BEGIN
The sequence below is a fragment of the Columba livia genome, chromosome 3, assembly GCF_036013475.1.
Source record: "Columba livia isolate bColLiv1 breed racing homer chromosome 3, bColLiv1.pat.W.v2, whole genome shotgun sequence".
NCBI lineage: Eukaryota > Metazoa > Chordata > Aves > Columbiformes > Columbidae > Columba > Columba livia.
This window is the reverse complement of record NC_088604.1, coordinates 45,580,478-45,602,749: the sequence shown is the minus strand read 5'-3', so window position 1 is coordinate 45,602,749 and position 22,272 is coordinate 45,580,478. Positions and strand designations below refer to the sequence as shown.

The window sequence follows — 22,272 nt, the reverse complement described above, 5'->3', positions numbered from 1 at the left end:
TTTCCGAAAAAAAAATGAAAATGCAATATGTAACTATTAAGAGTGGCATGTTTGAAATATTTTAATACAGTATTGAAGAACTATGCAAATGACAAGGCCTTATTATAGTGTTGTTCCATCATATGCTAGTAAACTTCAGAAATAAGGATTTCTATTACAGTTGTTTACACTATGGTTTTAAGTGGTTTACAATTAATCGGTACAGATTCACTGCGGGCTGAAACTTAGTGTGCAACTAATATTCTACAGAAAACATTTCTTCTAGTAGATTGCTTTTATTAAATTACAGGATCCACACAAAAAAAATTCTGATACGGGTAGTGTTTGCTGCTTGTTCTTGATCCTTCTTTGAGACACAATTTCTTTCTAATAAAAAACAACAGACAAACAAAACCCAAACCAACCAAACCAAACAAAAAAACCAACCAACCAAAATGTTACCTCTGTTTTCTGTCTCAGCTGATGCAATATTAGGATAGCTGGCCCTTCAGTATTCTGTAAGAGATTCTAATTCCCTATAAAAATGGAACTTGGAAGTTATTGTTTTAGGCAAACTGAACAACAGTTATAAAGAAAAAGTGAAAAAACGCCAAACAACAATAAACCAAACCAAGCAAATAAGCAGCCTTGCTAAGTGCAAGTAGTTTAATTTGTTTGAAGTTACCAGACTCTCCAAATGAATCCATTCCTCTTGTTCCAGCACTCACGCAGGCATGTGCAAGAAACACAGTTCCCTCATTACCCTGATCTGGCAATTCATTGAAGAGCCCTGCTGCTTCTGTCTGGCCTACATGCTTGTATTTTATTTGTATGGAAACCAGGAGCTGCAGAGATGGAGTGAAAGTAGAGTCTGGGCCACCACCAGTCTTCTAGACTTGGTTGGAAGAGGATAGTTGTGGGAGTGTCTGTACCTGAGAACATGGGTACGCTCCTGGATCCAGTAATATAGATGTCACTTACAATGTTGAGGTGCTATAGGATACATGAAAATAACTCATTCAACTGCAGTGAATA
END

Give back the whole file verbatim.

The sequence below is a fragment of the Columba livia genome, chromosome 3, assembly GCF_036013475.1.
Source record: "Columba livia isolate bColLiv1 breed racing homer chromosome 3, bColLiv1.pat.W.v2, whole genome shotgun sequence".
NCBI lineage: Eukaryota > Metazoa > Chordata > Aves > Columbiformes > Columbidae > Columba > Columba livia.
This window is the reverse complement of record NC_088604.1, coordinates 45,580,478-45,602,749: the sequence shown is the minus strand read 5'-3', so window position 1 is coordinate 45,602,749 and position 22,272 is coordinate 45,580,478. Positions and strand designations below refer to the sequence as shown.

The window sequence follows — 22,272 nt, the reverse complement described above, 5'->3', positions numbered from 1 at the left end:
TTTCCGAAAAAAAAATGAAAATGCAATATGTAACTATTAAGAGTGGCATGTTTGAAATATTTTAATACAGTATTGAAGAACTATGCAAATGACAAGGCCTTATTATAGTGTTGTTCCATCATATGCTAGTAAACTTCAGAAATAAGGATTTCTATTACAGTTGTTTACACTATGGTTTTAAGTGGTTTACAATTAATCGGTACAGATTCACTGCGGGCTGAAACTTAGTGTGCAACTAATATTCTACAGAAAACATTTCTTCTAGTAGATTGCTTTTATTAAATTACAGGATCCACACAAAAAAAATTCTGATACGGGTAGTGTTTGCTGCTTGTTCTTGATCCTTCTTTGAGACACAATTTCTTTCTAATAAAAAACAACAGACAAACAAAACCCAAACCAACCAAACCAAACAAAAAAACCAACCAACCAAAATGTTACCTCTGTTTTCTGTCTCAGCTGATGCAATATTAGGATAGCTGGCCCTTCAGTATTCTGTAAGAGATTCTAATTCCCTATAAAAATGGAACTTGGAAGTTATTGTTTTAGGCAAACTGAACAACAGTTATAAAGAAAAAGTGAAAAAACGCCAAACAACAATAAACCAAACCAAGCAAATAAGCAGCCTTGCTAAGTGCAAGTAGTTTAATTTGTTTGAAGTTACCAGACTCTCCAAATGAATCCATTCCTCTTGTTCCAGCACTCACGCAGGCATGTGCAAGAAACACAGTTCCCTCATTACCCTGATCTGGCAATTCATTGAAGAGCCCTGCTGCTTCTGTCTGGCCTACATGCTTGTATTTTATTTGTATGGAAACCAGGAGCTGCAGAGATGGAGTGAAAGTAGAGTCTGGGCCACCACCAGTCTTCTAGACTTGGTTGGAAGAGGATAGTTGTGGGAGTGTCTGTACCTGAGAACATGGGTACGCTCCTGGATCCAGTAATATAGATGTCACTTACAATGTTGAGGTGCTATAGGATACATGAAAATAACTCATTCAACTGCAGTGAATA